The Wealth of Nations: Complexity Science for an Interdisciplinary Approach in Economics
Klaus Jaffe

Source: arxiv.org

MetaZipf. A dynamic meta-analysis of city size distributions

Complexity Digest - Fri, 09/01/2017 - 20:15

The results from urban scaling in recent years have held the promise of increased efficiency to the societies who could actively control the distribution of their cities’ size. However, little evidence exists as to the factors which influence the level of urban unevenness, as expressed by the slope of the rank-size distribution, partly because the diversity of results found in the literature follows the heterogeneity of analysis specifications. In this study, I set up a meta-analysis of Zipf’s law which accounts for technical as well as topical factors of variations of Zipf’s coefficient. I found 86 studies publishing at least one empirical estimation of this coefficient and recorded their metadata into an open database. I regressed the 1962 corresponding estimates with variables describing the study and the estimation process as well as socio-demographic variables describing the territory under enquiry. A dynamic meta-analysis was also performed to look for factors of evolution of city size unevenness. The results of the most interesting models are presented in the article, whereas all analyses can be reproduced on a dedicated online platform. The results show that on average, 40% of the variation of Zipf’s coefficients is due to the technical choices. The main other variables associated with distinct evolutions are linked to the urbanisation process rather than the process of economic development and population growth. Finally, no evidence was found to support the effectiveness of past planning actions in modifying this urban feature.

 

Cottineau C (2017) MetaZipf. A dynamic meta-analysis of city size distributions. PLoS ONE 12(8): e0183919. https://doi.org/10.1371/journal.pone.0183919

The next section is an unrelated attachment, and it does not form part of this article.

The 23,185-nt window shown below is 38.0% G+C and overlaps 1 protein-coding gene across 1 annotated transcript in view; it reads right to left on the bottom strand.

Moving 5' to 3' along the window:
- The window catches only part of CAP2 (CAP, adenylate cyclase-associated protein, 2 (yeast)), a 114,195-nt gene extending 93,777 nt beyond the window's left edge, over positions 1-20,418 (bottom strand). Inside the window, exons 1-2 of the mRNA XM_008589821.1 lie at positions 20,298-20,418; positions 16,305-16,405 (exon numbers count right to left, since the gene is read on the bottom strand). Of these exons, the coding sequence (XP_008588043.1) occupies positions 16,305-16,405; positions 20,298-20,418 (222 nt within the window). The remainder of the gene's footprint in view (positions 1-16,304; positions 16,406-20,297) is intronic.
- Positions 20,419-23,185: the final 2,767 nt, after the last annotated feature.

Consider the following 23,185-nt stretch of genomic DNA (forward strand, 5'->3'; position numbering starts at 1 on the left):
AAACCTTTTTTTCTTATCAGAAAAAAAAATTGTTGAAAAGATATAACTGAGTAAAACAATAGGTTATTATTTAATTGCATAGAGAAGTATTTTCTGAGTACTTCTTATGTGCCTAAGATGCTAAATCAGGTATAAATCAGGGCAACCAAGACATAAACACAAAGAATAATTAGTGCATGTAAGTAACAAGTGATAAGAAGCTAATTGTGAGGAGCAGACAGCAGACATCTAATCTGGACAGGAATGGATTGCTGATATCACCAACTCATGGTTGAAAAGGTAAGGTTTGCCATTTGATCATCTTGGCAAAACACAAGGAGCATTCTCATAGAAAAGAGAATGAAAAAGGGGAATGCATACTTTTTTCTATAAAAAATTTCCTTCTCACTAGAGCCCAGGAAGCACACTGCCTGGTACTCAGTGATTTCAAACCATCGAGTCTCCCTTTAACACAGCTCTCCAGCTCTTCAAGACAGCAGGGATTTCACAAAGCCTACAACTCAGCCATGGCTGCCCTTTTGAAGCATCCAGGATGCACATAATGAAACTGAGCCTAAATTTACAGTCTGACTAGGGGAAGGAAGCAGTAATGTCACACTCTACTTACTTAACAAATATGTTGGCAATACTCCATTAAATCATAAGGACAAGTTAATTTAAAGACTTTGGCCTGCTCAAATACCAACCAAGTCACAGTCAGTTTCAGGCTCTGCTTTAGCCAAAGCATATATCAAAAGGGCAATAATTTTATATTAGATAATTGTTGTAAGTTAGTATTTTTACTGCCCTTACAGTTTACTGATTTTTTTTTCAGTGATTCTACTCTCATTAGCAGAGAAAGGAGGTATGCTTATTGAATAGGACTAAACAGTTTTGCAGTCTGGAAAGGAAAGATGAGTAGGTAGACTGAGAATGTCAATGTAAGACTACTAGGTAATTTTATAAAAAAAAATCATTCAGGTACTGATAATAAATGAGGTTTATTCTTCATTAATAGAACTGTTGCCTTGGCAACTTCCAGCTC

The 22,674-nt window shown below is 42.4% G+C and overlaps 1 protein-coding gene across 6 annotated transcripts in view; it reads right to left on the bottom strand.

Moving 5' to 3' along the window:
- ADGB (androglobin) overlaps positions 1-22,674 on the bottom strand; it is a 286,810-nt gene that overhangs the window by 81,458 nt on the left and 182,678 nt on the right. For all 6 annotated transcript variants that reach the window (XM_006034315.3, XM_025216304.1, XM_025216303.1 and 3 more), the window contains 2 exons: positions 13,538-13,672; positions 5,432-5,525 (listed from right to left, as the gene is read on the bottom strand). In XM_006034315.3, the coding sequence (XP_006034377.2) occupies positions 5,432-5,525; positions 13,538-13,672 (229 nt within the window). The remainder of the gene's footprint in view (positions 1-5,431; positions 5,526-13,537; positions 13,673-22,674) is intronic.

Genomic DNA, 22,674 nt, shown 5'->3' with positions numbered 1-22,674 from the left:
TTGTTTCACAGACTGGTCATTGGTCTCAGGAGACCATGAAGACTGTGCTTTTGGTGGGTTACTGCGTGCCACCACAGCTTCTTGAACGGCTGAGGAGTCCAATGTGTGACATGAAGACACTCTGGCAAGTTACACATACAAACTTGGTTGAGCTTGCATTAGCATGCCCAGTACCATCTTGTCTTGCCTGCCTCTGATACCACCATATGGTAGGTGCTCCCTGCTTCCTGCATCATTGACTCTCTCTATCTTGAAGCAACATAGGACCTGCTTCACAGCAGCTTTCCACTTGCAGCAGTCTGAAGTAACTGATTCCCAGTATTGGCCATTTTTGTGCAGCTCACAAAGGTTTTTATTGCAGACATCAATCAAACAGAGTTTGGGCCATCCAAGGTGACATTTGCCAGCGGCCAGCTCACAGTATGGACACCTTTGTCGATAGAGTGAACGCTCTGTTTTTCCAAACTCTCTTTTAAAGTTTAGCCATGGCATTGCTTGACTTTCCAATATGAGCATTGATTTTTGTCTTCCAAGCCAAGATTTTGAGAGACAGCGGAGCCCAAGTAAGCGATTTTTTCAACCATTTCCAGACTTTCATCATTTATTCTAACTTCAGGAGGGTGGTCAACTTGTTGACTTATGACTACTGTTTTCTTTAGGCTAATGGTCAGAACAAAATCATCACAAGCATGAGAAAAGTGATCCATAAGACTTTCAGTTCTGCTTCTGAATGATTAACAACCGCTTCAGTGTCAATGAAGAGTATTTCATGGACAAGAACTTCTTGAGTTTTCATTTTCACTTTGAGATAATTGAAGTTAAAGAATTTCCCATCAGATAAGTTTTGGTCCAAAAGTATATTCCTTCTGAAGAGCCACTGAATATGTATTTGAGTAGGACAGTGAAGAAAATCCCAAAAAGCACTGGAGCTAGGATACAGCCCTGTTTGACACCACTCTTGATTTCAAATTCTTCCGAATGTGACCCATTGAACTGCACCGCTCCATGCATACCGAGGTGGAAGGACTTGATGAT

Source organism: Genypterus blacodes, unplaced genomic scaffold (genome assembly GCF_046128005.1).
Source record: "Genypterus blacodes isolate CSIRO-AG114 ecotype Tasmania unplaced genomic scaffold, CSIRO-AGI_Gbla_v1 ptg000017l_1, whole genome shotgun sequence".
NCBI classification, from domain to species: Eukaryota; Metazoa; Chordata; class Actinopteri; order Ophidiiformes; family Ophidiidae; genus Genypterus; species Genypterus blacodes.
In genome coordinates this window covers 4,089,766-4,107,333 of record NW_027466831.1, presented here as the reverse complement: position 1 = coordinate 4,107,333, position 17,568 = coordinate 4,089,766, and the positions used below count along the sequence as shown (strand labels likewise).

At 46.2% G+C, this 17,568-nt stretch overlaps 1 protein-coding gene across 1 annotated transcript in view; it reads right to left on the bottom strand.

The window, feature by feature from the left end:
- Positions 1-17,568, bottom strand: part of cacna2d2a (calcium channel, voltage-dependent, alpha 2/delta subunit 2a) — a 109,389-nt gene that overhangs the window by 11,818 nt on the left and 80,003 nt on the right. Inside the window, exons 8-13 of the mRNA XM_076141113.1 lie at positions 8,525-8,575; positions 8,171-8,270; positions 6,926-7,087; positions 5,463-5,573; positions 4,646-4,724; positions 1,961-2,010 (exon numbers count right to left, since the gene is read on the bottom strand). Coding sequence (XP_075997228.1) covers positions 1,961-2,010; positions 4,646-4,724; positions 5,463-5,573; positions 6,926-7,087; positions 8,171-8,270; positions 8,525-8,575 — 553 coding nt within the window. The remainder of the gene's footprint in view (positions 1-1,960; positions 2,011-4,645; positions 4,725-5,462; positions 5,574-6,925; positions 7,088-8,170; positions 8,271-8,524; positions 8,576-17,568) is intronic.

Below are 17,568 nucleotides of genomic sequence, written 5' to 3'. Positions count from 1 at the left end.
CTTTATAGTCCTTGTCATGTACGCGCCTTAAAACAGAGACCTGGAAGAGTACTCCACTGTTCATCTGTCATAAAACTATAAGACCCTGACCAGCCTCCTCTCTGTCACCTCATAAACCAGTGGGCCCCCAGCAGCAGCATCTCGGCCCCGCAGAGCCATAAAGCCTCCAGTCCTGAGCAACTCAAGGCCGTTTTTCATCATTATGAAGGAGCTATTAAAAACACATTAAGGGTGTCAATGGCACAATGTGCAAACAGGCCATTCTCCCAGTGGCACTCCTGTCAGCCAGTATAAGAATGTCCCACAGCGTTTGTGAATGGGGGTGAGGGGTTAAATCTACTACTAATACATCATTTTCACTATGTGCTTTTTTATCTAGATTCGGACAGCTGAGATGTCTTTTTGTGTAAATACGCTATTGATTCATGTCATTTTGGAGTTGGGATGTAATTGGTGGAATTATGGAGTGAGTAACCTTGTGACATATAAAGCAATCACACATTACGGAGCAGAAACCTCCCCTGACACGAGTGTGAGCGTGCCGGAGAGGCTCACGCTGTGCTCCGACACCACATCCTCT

Source: journals.plos.org

Network Analysis of Particles and Grains

Complexity Digest - Fri, 09/01/2017 - 18:24

The arrangements of particles and forces in granular materials and particulate matter have a complex organization on multiple spatial scales that range from local structures to mesoscale and system-wide ones. This multiscale organization can affect how a material responds or reconfigures when exposed to external perturbations or loading. The theoretical study of particle-level, force-chain, domain, and bulk properties requires the development and application of appropriate mathematical, statistical, physical, and computational frameworks. Traditionally, granular materials have been investigated using particulate or continuum models, each of which tends to be implicitly agnostic to multiscale organization. Recently, tools from network science have emerged as powerful approaches for probing and characterizing heterogeneous architectures in complex systems, and a diverse set of methods have yielded fascinating insights into granular materials. In this paper, we review work on network-based approaches to studying granular materials (and particulate matter more generally) and explore the potential of such frameworks to provide a useful description of these materials and to enhance understanding of the underlying physics. We also outline a few open questions and highlight particularly promising future directions in the analysis and design of granular materials and other particulate matter.

 

Network Analysis of Particles and Grains
Lia Papadopoulos, Mason A. Porter, Karen E. Daniels, Danielle S. Bassett

Source: arxiv.org

New draft: Trajectory stability in the traveling salesman problem

Complexes - Fri, 09/01/2017 - 12:08

Two generalizations of the traveling salesman problem in which sites change their position in time are presented. The way the rank of different trajectory lengths changes in time is studied using the rank diversity. We analyze the statistical properties of rank distributions and rank dynamics and give evidence that the shortest and longest trajectories are more predictable and robust to change, that is, more stable.
Trajectory stability in the traveling salesman problemSergio Sánchez, Germinal Cocho, Jorge Flores, Carlos Gershenson, Gerardo Iñiguez, Carlos Pinedahttps://arxiv.org/abs/1708.06945

Pages